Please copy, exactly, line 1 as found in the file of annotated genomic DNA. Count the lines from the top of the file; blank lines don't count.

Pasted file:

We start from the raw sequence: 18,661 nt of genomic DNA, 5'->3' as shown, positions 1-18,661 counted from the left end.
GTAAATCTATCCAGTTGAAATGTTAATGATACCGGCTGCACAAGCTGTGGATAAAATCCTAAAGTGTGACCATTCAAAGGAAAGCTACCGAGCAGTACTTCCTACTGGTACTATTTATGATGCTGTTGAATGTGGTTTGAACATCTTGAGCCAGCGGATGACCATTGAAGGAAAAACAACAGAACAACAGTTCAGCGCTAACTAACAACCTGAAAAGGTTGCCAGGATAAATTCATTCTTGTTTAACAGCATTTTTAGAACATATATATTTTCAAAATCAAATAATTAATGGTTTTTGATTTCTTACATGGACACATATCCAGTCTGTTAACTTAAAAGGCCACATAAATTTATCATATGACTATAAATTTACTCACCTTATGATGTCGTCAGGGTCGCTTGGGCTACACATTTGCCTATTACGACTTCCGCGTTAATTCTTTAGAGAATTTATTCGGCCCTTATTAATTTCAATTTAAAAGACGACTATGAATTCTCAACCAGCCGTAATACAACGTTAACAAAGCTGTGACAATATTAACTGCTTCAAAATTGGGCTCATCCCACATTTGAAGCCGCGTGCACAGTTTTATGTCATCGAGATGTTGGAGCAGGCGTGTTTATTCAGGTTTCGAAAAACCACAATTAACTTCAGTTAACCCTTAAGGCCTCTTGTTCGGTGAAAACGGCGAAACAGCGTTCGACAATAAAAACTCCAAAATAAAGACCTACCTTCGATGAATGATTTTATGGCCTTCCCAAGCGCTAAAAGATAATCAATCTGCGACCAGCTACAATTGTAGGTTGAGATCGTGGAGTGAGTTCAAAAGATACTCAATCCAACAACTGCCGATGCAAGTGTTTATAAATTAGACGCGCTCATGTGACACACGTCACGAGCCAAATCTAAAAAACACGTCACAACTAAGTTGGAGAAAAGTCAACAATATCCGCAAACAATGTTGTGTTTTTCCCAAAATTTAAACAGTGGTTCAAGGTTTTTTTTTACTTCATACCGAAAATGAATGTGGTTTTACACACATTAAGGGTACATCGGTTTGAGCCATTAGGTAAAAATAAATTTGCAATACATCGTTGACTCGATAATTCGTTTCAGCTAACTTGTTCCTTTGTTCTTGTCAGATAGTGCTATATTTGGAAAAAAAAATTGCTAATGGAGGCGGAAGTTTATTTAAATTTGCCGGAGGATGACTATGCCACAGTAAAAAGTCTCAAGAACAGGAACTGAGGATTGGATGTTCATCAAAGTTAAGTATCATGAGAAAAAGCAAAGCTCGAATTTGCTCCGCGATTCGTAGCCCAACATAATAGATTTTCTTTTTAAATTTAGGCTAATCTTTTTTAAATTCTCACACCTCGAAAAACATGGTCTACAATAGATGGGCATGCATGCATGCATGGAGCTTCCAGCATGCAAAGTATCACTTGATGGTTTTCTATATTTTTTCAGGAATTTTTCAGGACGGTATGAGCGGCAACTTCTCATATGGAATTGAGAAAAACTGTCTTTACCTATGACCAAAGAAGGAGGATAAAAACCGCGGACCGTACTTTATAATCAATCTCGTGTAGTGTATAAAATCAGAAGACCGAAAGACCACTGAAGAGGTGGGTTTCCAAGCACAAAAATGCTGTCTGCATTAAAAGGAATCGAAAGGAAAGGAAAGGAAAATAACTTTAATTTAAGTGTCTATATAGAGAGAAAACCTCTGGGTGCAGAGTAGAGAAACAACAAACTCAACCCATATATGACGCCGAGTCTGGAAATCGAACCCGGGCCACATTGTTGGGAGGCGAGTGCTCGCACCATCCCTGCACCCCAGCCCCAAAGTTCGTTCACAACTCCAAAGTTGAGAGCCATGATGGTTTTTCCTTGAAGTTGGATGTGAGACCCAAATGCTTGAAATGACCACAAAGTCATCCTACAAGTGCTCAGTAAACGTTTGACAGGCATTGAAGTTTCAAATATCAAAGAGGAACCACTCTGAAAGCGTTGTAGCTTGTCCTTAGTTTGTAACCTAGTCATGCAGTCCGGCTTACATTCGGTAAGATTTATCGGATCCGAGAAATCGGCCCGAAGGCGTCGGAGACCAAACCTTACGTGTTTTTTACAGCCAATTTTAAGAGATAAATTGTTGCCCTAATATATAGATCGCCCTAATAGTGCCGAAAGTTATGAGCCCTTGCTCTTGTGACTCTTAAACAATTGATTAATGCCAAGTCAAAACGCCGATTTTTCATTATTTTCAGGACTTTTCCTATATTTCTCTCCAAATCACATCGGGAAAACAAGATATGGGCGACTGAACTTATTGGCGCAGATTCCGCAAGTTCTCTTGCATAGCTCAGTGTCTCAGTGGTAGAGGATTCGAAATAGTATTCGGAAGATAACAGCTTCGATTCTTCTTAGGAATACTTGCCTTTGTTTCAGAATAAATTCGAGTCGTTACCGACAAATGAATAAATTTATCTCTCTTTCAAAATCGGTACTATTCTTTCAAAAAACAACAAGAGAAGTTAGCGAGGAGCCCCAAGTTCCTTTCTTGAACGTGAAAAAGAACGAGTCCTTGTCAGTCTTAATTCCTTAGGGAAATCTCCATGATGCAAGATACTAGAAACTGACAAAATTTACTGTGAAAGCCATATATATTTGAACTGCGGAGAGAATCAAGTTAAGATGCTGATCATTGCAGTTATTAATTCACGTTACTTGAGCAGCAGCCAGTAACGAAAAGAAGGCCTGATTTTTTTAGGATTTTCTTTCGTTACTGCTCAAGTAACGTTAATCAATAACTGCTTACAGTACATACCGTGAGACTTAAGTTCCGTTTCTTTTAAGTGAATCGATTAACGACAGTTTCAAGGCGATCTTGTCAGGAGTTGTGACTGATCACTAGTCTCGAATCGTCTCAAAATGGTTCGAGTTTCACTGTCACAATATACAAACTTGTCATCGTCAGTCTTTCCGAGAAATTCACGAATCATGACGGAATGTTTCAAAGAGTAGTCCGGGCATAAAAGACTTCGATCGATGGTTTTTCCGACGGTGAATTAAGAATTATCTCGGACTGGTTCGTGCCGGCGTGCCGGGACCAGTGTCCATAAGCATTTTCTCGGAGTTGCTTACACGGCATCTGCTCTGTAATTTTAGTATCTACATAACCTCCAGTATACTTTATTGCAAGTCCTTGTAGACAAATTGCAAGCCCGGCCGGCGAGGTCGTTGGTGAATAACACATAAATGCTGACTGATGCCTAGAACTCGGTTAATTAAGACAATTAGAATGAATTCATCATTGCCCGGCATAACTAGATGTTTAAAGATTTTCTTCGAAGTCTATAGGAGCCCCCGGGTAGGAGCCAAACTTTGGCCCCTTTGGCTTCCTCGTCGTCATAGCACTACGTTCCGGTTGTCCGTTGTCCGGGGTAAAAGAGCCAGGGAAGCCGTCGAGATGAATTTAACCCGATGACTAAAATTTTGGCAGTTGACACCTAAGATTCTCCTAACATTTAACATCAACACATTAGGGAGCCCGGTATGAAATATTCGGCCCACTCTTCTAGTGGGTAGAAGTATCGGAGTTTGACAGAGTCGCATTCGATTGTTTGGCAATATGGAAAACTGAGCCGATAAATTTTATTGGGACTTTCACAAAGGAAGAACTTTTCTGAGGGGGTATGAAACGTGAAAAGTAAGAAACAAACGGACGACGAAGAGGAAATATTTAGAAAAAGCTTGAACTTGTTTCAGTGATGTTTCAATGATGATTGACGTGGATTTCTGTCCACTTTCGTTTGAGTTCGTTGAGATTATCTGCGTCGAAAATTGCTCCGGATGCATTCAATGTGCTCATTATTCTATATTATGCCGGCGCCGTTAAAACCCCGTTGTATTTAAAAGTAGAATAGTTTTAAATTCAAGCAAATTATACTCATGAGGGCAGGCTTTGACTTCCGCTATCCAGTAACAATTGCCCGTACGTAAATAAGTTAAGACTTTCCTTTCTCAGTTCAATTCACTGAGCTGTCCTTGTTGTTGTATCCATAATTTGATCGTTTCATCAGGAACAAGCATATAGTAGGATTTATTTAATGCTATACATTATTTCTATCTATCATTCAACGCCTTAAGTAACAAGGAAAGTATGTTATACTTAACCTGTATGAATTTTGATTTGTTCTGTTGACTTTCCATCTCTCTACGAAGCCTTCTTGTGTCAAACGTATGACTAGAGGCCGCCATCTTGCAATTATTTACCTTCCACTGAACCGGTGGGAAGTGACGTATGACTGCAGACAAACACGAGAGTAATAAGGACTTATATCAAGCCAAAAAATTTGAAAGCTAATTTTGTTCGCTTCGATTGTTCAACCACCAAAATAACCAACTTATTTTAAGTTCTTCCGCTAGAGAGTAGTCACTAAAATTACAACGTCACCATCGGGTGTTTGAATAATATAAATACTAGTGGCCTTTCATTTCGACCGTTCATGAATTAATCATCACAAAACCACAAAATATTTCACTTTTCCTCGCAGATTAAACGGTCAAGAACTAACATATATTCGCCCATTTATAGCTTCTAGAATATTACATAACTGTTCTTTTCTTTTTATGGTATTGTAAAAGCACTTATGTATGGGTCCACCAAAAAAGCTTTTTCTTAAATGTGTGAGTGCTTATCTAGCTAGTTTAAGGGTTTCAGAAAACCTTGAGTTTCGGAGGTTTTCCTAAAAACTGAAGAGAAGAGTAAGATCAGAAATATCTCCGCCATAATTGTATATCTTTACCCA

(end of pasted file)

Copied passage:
We start from the raw sequence: 18,661 nt of genomic DNA, 5'->3' as shown, positions 1-18,661 counted from the left end.